World leaders are still allowed to break Twitter's rules, but the popular social media site will limit how users can interact with the offending tweet.
Twitter To Limit Interaction With Rule-Breaking Tweet
Twitter said that posts from elected and government officials that go against the website's policies will be placed behind a notice that users have to click through to see. Users will also not be able to like, reply, or retweet the tweet in question to limit its reach, but they can still join the conversation by adding a comment through quote tweet.
"Our goal is to enforce our rules judiciously and impartially," the company said in a tweet. "In doing so, we aim to provide direct insight into our enforcement decision-making, to serve the public conversation, and protect the public's right to hear from their leaders and to hold them to account."
The restriction has not been used on any accounts as of yet, but Twitter has been under increasing scrutiny for refusing to take action against world leaders who break the site's policies.
World Leaders Not Above Twitter's Policies
However, in a blog post published on Tuesday, Oct. 15, Twitter reiterated that world leaders are not completely exempted from following the rules. The site laid out the scenarios where its moderators will be forced to interfere and enforce its rules. This includes the promotion of terrorism, clear and direct threats of violence, posting private information or doxxing, posting intimate photos and videos, and engaging in child sexual exploitation.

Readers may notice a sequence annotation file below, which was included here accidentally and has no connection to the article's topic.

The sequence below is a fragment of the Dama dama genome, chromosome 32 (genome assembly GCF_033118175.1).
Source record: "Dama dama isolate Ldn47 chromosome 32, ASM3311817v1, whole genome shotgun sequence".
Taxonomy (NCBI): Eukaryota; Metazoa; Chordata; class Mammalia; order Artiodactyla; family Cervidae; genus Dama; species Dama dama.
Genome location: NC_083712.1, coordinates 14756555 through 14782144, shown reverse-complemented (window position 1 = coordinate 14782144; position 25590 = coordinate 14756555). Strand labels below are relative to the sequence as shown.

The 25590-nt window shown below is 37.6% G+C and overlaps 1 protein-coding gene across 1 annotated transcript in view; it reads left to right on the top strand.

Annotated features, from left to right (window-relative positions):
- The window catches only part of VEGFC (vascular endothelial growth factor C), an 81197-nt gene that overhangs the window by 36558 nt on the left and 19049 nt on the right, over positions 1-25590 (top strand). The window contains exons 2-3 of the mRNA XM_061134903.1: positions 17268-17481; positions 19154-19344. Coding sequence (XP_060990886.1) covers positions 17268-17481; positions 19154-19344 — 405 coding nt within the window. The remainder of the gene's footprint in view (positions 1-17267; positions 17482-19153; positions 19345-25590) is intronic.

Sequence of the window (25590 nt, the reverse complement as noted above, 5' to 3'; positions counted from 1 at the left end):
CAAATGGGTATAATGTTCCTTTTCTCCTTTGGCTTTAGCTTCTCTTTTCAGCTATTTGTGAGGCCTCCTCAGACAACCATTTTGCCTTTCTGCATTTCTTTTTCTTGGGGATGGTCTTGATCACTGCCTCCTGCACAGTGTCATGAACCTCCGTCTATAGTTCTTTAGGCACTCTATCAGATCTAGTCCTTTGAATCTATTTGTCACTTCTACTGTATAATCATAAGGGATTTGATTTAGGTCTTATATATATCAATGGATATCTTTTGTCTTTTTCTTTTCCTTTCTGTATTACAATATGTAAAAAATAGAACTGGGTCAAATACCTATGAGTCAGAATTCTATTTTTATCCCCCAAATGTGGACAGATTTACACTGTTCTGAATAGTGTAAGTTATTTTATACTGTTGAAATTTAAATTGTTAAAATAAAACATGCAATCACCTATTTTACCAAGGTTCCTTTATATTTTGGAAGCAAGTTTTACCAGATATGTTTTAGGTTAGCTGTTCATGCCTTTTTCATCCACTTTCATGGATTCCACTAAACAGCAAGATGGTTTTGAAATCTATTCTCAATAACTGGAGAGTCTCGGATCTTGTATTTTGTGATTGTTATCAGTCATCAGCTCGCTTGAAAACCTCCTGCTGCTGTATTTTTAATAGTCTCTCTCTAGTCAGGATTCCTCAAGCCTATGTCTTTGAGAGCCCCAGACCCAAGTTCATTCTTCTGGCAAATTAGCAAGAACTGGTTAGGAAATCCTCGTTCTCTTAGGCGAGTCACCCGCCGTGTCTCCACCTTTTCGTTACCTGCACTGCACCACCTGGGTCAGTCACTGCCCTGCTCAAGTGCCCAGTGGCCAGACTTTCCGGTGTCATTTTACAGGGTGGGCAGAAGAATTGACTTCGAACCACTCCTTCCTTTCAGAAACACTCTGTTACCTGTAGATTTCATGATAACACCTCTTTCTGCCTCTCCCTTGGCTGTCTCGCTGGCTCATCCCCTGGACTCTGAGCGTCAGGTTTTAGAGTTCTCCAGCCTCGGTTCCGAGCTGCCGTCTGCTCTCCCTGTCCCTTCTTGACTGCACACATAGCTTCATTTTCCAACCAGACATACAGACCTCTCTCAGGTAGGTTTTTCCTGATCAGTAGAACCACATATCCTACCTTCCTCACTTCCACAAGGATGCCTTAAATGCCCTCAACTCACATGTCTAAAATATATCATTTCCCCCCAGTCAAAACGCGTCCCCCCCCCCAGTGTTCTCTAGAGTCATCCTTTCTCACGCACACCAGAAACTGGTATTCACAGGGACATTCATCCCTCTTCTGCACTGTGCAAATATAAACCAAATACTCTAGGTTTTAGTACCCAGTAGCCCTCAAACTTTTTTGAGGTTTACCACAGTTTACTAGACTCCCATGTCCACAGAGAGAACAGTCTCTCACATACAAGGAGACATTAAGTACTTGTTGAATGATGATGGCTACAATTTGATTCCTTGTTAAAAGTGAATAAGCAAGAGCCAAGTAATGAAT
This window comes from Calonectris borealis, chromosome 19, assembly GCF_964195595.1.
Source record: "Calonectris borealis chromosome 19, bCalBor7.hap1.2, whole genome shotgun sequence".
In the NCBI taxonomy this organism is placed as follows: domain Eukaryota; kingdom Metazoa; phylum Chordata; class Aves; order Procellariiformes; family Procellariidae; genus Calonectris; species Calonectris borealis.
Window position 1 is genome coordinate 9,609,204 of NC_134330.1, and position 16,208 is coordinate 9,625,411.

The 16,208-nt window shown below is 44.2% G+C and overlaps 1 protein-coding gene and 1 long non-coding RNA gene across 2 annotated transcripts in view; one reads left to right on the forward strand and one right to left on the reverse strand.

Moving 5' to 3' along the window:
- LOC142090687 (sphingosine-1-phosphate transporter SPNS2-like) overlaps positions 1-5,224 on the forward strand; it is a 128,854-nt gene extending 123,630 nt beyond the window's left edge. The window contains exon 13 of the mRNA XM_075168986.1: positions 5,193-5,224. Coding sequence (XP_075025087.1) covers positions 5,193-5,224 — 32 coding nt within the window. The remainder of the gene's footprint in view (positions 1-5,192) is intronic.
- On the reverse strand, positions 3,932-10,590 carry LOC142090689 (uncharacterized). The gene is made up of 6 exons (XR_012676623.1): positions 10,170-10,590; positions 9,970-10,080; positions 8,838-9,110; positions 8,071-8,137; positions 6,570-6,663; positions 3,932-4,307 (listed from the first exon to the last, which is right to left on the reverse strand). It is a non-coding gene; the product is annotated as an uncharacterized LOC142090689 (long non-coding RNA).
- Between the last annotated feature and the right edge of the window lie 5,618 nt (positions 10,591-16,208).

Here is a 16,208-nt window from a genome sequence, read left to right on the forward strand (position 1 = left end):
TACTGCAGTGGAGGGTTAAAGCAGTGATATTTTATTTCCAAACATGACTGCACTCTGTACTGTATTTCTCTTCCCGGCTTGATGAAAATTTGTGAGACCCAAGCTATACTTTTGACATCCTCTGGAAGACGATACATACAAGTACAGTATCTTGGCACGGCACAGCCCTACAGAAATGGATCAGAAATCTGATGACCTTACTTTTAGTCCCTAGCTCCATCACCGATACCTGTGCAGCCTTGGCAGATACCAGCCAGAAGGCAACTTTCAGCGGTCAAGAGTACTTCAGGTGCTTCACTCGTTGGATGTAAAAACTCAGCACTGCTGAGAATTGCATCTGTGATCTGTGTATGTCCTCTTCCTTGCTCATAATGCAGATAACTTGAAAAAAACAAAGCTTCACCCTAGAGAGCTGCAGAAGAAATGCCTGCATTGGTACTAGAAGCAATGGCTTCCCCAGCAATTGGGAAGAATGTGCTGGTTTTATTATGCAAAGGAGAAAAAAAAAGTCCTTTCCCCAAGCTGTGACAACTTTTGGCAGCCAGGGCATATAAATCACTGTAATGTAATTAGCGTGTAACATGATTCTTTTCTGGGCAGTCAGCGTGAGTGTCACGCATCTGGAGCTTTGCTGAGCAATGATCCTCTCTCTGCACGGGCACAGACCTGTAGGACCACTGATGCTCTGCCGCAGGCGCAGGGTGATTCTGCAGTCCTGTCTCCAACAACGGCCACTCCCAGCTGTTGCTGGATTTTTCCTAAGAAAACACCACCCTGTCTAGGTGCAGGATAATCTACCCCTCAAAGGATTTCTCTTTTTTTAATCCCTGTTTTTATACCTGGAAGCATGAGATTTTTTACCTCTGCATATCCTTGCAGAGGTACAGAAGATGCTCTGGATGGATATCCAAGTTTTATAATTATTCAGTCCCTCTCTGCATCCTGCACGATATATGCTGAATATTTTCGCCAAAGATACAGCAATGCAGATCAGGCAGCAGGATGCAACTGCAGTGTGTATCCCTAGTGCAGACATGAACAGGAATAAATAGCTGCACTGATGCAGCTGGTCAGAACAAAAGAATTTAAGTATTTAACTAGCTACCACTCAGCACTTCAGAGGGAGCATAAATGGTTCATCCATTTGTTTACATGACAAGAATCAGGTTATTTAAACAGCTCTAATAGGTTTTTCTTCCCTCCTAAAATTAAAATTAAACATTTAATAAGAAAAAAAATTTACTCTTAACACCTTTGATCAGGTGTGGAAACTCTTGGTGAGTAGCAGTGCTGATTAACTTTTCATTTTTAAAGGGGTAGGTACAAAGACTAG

Twitter can still decide to leave an offending post up "if there is a clear public interest in doing so."
"The actions we take and policies we develop will set precedent around online speech and we owe it to the people we serve to be deliberate and considered in what we do," the blog post reads.
Earlier this month, Senator Kamala Harris penned a letter addressed to Twitter CEO Jack Dorsey to urge him to ban U.S. President Donald J. Trump from using the social media platform. Senator Harris said that President Trump has used the platform to "target, harass, and attempt to out the whistleblower" whose allegations resulted to an impeachment inquiry.
Last year, Twitter asserted that it will not ban President Trump despite allegations that his tweets threatened a nuclear war against North Korea.